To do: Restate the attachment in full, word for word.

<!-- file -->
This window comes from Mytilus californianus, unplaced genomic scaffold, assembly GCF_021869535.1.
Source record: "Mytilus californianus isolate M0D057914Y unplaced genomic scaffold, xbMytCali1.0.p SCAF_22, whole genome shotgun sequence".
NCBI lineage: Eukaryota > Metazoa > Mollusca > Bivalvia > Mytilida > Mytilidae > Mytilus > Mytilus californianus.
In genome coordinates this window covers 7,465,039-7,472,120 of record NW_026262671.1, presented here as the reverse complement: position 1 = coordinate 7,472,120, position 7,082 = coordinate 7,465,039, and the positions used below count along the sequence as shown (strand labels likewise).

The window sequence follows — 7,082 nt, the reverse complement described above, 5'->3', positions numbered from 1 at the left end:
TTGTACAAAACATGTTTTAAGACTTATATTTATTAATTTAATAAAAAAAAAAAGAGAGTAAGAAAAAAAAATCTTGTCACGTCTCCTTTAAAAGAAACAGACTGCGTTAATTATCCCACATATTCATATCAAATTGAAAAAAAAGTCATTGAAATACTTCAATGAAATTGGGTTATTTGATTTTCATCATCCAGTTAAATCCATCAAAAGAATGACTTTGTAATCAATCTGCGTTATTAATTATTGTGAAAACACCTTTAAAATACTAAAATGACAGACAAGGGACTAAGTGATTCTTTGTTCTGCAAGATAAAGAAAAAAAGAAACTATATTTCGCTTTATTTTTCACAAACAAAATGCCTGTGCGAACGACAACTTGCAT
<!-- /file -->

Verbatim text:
This window comes from Mytilus californianus, unplaced genomic scaffold, assembly GCF_021869535.1.
Source record: "Mytilus californianus isolate M0D057914Y unplaced genomic scaffold, xbMytCali1.0.p SCAF_22, whole genome shotgun sequence".
NCBI lineage: Eukaryota > Metazoa > Mollusca > Bivalvia > Mytilida > Mytilidae > Mytilus > Mytilus californianus.
In genome coordinates this window covers 7,465,039-7,472,120 of record NW_026262671.1, presented here as the reverse complement: position 1 = coordinate 7,472,120, position 7,082 = coordinate 7,465,039, and the positions used below count along the sequence as shown (strand labels likewise).

The window sequence follows — 7,082 nt, the reverse complement described above, 5'->3', positions numbered from 1 at the left end:
TTGTACAAAACATGTTTTAAGACTTATATTTATTAATTTAATAAAAAAAAAAAGAGAGTAAGAAAAAAAAATCTTGTCACGTCTCCTTTAAAAGAAACAGACTGCGTTAATTATCCCACATATTCATATCAAATTGAAAAAAAAGTCATTGAAATACTTCAATGAAATTGGGTTATTTGATTTTCATCATCCAGTTAAATCCATCAAAAGAATGACTTTGTAATCAATCTGCGTTATTAATTATTGTGAAAACACCTTTAAAATACTAAAATGACAGACAAGGGACTAAGTGATTCTTTGTTCTGCAAGATAAAGAAAAAAAGAAACTATATTTCGCTTTATTTTTCACAAACAAAATGCCTGTGCGAACGACAACTTGCAT